Former state Sen. John Morse, who was recalled last year in Colorado Springs because of his support for the gun laws said, “We’ve know all along that these laws are constitutionally sound.”
“Maybe now that a federal judge has agreed with us, the sheriff’s will stop politicizing them,” Morse said.
Rep. Rhonda Fields, D-Aurora, who carried both pieces of legislation as both the prime sponsor and the mother to a son gunned down by gang members, told FOX31 Denver Thursday that she is “thrilled” about the ruling.
“It validates the work we’ve done,” she said.
“Today is an important day in the fight to keep our communities and families safe from gun violence,” said Rita Schweitz, co-chair of the Colorado Coalition Against Gun Violence, in a statement. “Colorado’s universal background checks law is a common-sense solution to keeping guns out of the hands of criminals and we now have the Court’s validation of what we have asserted from the outset – these laws do not violate anyone’s 2nd Amendment rights.”
Here are some key passages from the 50-page ruling released Thursday:
On the magazine ban:
“It is clear from the legislative history that the General Assembly adopted the 15-round restriction in the effort to balance the ability of individuals to lawfully use semiautomatic weapons in self-defense, while limiting the capability of unlawful shooters to fire repeatedly. It considered a more restrictive limit of 12 rounds, but rejected that at the request of citizens and law enforcement officials. Instead, it chose the 15-round limit based on evidence that officers of the numerous state and federal law enforcement agencies all successfully use magazines with 15 or fewer rounds.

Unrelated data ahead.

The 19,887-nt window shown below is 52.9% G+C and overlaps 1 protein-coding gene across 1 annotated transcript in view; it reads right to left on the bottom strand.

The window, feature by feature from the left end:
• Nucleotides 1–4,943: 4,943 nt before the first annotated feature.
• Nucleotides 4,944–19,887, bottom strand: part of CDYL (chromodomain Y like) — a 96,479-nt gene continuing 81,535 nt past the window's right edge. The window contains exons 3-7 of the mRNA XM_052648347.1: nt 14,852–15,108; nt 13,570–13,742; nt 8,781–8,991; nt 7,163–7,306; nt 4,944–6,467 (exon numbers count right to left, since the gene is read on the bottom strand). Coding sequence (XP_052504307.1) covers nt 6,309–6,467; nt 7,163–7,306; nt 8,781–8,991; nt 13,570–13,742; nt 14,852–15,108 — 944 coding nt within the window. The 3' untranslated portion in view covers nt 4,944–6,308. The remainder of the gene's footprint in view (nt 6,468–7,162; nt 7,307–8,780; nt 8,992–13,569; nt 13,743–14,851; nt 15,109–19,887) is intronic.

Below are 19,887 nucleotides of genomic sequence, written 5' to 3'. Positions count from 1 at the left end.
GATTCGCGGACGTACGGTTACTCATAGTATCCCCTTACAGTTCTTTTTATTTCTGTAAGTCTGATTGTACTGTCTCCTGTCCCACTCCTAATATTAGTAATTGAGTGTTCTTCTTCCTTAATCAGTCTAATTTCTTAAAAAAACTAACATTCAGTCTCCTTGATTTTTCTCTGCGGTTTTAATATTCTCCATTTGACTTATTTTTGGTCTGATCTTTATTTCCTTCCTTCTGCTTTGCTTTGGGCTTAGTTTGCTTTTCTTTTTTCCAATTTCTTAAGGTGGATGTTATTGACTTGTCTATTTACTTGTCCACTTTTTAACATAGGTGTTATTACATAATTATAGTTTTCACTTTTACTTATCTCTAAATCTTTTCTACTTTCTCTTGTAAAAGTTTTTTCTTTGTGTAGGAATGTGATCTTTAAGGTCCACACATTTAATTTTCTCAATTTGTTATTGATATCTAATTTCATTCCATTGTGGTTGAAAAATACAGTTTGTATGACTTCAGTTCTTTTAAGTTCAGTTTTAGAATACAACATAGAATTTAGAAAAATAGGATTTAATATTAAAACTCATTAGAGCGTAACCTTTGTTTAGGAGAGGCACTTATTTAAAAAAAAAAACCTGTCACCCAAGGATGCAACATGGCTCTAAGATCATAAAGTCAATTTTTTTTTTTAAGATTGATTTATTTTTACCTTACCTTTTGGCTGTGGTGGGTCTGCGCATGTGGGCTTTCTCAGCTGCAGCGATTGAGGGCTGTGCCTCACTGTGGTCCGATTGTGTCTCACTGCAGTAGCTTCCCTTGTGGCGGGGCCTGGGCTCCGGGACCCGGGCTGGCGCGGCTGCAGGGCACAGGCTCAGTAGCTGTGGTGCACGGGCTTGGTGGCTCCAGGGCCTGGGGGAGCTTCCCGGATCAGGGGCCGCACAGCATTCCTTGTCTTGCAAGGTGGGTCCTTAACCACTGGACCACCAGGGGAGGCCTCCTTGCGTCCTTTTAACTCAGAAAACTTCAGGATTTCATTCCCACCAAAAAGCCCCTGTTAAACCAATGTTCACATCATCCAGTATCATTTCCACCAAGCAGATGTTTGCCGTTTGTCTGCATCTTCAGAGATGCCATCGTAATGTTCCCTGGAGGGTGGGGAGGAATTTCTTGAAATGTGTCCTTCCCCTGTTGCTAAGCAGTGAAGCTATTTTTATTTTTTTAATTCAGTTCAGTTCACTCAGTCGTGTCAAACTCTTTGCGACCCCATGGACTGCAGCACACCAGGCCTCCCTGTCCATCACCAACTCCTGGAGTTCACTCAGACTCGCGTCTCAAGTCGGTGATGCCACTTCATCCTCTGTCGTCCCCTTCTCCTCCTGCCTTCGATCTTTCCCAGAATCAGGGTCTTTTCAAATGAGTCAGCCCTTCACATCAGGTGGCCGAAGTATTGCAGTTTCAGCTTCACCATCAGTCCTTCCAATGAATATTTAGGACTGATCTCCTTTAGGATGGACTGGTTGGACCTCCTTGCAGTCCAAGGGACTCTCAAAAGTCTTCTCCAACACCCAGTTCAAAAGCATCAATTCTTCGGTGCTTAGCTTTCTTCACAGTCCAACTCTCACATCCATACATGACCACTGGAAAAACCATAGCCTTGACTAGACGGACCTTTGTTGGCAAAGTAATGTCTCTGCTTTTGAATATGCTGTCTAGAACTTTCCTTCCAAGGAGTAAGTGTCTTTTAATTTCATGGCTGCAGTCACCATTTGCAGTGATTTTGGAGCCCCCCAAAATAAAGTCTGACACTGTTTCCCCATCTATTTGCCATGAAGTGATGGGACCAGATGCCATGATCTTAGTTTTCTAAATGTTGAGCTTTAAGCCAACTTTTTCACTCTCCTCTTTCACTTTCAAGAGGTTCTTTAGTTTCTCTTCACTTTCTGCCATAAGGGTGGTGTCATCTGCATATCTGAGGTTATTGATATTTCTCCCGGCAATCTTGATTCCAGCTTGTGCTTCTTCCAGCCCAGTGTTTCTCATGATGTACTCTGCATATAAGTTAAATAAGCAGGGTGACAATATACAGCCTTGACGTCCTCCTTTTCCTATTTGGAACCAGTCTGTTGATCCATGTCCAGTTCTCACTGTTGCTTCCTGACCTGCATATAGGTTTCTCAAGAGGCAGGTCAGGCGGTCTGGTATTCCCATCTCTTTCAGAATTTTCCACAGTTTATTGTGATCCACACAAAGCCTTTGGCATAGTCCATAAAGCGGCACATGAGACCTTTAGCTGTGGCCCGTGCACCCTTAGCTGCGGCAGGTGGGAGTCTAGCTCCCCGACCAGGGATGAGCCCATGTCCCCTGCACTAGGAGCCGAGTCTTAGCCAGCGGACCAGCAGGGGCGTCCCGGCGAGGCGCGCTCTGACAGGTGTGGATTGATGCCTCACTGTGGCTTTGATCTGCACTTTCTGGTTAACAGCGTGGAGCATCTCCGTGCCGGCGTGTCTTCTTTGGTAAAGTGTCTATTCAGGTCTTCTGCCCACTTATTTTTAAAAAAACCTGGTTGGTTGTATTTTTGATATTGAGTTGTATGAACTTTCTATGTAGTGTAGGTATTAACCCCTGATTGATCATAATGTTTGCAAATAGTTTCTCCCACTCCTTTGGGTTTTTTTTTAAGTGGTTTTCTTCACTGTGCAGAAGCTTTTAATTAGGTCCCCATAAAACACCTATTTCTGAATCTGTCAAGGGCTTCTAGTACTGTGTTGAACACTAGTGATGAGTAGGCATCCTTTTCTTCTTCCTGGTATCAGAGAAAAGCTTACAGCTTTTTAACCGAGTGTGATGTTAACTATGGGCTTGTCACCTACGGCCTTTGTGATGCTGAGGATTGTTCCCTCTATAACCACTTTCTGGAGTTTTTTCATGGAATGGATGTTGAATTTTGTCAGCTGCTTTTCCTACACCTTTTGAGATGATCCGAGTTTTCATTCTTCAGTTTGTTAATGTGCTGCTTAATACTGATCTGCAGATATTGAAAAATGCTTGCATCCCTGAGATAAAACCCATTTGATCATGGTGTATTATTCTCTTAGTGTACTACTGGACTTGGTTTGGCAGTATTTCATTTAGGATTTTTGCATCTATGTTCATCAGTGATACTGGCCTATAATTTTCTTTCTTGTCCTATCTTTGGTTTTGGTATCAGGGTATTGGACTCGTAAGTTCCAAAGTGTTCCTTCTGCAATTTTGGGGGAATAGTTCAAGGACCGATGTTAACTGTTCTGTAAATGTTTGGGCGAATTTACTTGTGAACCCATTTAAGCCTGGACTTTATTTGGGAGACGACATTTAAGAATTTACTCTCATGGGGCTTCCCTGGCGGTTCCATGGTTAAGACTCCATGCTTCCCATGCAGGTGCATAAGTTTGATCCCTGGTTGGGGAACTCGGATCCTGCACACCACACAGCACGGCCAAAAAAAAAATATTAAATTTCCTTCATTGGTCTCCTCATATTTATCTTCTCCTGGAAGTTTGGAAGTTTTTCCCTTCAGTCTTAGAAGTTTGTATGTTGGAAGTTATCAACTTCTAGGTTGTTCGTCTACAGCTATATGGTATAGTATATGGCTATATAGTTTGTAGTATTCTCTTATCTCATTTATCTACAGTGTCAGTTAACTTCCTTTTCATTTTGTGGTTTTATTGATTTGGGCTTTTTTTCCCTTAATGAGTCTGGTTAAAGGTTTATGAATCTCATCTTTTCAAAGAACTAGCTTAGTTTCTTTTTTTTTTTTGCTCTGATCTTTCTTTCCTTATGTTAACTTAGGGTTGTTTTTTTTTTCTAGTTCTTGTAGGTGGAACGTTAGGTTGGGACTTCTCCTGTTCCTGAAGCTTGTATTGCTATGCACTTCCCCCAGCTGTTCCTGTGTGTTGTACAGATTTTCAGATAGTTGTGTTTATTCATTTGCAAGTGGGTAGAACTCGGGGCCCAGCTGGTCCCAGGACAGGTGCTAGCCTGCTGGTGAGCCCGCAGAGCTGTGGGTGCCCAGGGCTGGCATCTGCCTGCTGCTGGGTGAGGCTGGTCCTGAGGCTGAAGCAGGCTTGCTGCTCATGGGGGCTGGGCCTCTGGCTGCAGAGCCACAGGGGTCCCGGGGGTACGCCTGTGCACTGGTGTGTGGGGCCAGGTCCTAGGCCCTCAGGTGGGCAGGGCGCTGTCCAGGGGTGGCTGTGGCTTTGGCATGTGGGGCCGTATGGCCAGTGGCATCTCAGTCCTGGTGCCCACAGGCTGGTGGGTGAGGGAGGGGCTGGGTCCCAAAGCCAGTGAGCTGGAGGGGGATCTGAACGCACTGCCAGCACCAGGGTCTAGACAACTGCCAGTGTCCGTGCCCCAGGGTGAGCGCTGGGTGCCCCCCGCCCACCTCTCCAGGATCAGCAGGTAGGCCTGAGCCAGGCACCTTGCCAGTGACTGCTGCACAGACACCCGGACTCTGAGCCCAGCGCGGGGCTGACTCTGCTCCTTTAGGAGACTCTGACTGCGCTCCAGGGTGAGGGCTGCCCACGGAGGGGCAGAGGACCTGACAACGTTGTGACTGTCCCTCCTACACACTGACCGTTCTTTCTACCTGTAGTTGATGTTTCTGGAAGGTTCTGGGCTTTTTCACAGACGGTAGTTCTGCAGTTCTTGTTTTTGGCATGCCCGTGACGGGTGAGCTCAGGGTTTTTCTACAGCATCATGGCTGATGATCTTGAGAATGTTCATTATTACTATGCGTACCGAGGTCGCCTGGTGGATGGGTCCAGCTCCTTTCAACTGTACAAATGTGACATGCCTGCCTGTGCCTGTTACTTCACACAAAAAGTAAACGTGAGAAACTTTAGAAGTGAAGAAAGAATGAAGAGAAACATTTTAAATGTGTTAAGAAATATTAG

“Whether adoption of a fifteen-round magazinelimit is a sound public policy or a perfect fit with the General Assembly’s objective to improve publicsafety is not the question before this Court.”
On the background check expansion:
“It does not prevent a person otherwise permitted to obtain a firearm from acquiring one, nor subject that person to any greater burdens than he or she would face if acquiring the weapon commercially. Nothing in the Second Amendment can be read to suggest that a permissible burden on commercial sales of firearms cannot similarly be extended to apply to those acquiring firearms by loan.
“The evidence shows that there are more than 600 firearms dealers in Colorado that are actively performing private checks, and that, currently, it takes an average of less than fifteen minutes for a check to be processed by the Colorado Bureau of Investigation.
On the law’s 72-hour transfer window before mandatory reporting:
“The Court perceives this argument to be one of preferred policy. The Court’s role in this case is to determine whether § 18-12-112 impermissibly burdens protected Second Amendment rights. What the legislature chooses to exempt from the statute’s requirements is a determination that is left solely to the legislature. The legislature was free to conclude, as it did, that 72 hours would be an adequate period of time to permittransfers without background checks while ensuring that sham loans would not occur beyond that timeframe. Whether or not the legislature’s policy decision was wise or warranted is not a question properly presented to this Court.”